Invasive requests for information – caution the ‘fishing expedition’

Authority requests for information across Europe, the United States and APAC are getting broader and expectations for compliance more forensic. A key element of this in Europe is the authorities’ use of generic search terms to extract documents relating to specific custodians over significant time periods. With typically limited opportunity for negotiation on the scope of the request, and with significant fines for noncompliance, companies can find themselves in an impossible position, being required to hand over significant amounts of data and many documents with no relevance to the matter at hand and, in some cases, no privacy-related filter. Some agencies have gone even further, sending sweeping RFIs to a whole industry asking whether the addressees had any exchange with competitors.

Such requests can feasibly be regarded as a kind of “virtual dawn raid.” Unlike a dawn raid with core protections based in case law, however, the scope for irrelevant but still sensitive business documents to end up in the authority’s case file is much greater. Antitrust authorities appear to be seeking carte blanche to conduct a “fishing expedition” – being able to pick up on other potential lines of inquiry outside the scope of their original investigation – and are testing the boundaries of their powers in this regard. We are already acting on cases before the EU General Court on these issues.

Where authorities are requesting the production of documents hitting on broad search terms, seeking a compromise position, for example by offering access through the use of a virtual data room, can help mitigate the risk of large swaths of irrelevant but sensitive documents ultimately ending up on the authority’s case file.

Alicia Van Cauwelaert
Antitrust Counsel, Brussels

It is worth noting that companies are not eligible for any leniency discount as a result of providing responsive information or documents that have been asked for pursuant to a request for information. Companies therefore need to consider whether to get out ahead of the authority and assess their risk in relation to closely linked business lines to that of the business directly impacted by the investigation or to audit their wider business, to be able to self-report potentially broader infringements and/or additional breaches in order to secure more lenient treatment (so-called leniency plus).

Companies need to consider how best to handle these large document requests from authorities, including the risk that such broad requests may inevitably produce documents that also contain private information about employees or other individuals, thereby adding another layer of complexity in terms of data privacy considerations. Moreover, companies should keep in mind the risk of US litigants seeking automatic discovery of documents submitted to antitrust authorities in the UK and the EU. Preventing this type of discovery in the United States can be difficult for some types of documents, and the DOJ may also subpoena US plaintiffs to obtain any documents they receive. Having joined-up transatlantic counsel is therefore key.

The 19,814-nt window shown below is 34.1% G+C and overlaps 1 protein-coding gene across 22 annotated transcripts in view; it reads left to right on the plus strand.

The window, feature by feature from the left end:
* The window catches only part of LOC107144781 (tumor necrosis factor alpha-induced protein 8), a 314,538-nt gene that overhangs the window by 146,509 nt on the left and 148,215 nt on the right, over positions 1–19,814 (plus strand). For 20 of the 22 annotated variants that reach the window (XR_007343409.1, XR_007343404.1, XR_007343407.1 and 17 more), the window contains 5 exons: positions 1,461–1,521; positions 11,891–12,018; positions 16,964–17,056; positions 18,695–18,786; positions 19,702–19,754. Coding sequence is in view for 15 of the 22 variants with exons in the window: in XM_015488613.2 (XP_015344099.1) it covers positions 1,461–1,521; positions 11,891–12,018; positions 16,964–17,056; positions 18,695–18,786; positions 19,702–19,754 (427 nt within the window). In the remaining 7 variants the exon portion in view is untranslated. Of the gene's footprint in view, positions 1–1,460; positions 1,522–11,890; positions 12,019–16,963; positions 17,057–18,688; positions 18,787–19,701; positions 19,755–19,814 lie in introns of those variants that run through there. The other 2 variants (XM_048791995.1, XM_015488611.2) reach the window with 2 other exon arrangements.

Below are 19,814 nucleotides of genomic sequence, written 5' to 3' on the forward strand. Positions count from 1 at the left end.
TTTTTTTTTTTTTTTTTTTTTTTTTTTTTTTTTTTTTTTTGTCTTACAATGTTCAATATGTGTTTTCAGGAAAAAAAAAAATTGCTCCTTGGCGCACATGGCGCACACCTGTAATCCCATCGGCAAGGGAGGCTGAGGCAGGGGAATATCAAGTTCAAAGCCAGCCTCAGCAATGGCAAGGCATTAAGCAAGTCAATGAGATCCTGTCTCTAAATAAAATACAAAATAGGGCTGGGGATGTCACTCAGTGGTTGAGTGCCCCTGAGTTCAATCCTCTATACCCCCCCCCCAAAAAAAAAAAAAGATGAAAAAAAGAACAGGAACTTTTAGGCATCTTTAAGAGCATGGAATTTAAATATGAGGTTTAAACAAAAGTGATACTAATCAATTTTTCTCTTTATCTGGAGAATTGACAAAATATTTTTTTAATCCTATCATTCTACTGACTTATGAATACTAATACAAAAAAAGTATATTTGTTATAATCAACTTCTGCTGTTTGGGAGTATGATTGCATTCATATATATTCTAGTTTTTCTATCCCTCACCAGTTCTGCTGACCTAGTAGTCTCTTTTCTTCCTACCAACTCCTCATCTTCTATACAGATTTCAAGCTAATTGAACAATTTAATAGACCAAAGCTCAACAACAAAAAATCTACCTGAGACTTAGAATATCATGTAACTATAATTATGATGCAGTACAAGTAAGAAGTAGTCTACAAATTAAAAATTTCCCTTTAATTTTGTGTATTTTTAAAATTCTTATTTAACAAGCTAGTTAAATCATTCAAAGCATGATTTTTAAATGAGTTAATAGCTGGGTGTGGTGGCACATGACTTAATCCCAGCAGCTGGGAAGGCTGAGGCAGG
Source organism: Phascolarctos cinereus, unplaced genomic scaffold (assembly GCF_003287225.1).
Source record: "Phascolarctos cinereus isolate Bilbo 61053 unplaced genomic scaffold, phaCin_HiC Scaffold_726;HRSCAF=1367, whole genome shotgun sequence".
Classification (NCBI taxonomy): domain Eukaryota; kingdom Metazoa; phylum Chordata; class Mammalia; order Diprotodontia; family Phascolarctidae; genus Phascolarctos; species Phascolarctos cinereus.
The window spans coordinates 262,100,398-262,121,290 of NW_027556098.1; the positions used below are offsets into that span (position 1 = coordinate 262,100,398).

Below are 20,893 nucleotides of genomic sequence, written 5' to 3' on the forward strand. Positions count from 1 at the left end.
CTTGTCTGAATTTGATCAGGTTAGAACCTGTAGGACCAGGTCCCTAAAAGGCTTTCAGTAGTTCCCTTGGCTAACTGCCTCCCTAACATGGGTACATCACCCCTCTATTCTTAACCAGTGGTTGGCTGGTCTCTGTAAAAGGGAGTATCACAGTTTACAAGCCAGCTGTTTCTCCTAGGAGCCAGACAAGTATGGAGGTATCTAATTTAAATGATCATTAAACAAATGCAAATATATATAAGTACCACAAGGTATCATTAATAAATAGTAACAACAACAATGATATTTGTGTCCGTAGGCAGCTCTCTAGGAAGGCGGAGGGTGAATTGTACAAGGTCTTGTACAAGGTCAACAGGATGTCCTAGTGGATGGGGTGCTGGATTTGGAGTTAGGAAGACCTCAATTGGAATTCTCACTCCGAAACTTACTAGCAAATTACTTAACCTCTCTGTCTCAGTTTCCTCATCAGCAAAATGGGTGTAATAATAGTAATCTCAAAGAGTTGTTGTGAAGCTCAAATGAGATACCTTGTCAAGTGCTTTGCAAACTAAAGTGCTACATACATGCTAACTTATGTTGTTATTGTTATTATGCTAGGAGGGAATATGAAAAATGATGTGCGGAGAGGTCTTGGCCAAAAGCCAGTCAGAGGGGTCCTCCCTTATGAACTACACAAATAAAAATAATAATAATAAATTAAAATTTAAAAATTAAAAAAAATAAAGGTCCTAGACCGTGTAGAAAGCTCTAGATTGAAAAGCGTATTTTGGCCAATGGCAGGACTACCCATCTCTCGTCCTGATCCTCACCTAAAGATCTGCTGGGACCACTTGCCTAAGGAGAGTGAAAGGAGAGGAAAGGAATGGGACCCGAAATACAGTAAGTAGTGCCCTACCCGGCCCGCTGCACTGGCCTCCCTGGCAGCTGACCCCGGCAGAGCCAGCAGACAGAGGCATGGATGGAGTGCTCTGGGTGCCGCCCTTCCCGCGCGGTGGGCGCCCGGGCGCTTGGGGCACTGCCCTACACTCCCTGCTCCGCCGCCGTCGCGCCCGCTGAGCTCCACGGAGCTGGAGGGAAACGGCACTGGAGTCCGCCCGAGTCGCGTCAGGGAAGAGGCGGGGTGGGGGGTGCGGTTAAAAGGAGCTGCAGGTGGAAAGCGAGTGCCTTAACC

Looking ahead in 2023

  • Be match-ready when the authority strikes.
    • Make sure to equal authorities’ dawn raid teams even in times of hybrid working by having a basic “first responder” checklist that works for a broad range of potentially available employees.
    • Have dedicated dawn raid trainings for IT specialists (including outsourced functions) who need to be available to answer any technical questions officials may have.
    • Update your dawn raid guidelines and trainings in light of the new challenges resulting from copy-and-dash-style raids and raids of private premises.
  • Assess risks across all business areas.
    • While an authority may be probing one issue, broad powers for requesting information can inadvertently bring into scope other business areas. Being on top of potential issues across the entire business is key to assessing risk on an ongoing basis.
    • Be open and creative in ways of responding to authority requests with a view to finding a compromise that may better protect both the company and individuals’ privacy rights.
  • Keep in mind authorities’ push for increased cartel enforcement.
    • Remain vigilant to the potential for collusion, particularly in the current environment where legitimate cooperation among competitors may be more frequently pursued to address economic and social crises.

With thanks to Chinwe Chukwuogo, Dominic Divivier and Dan Wylde for their contributions to this theme.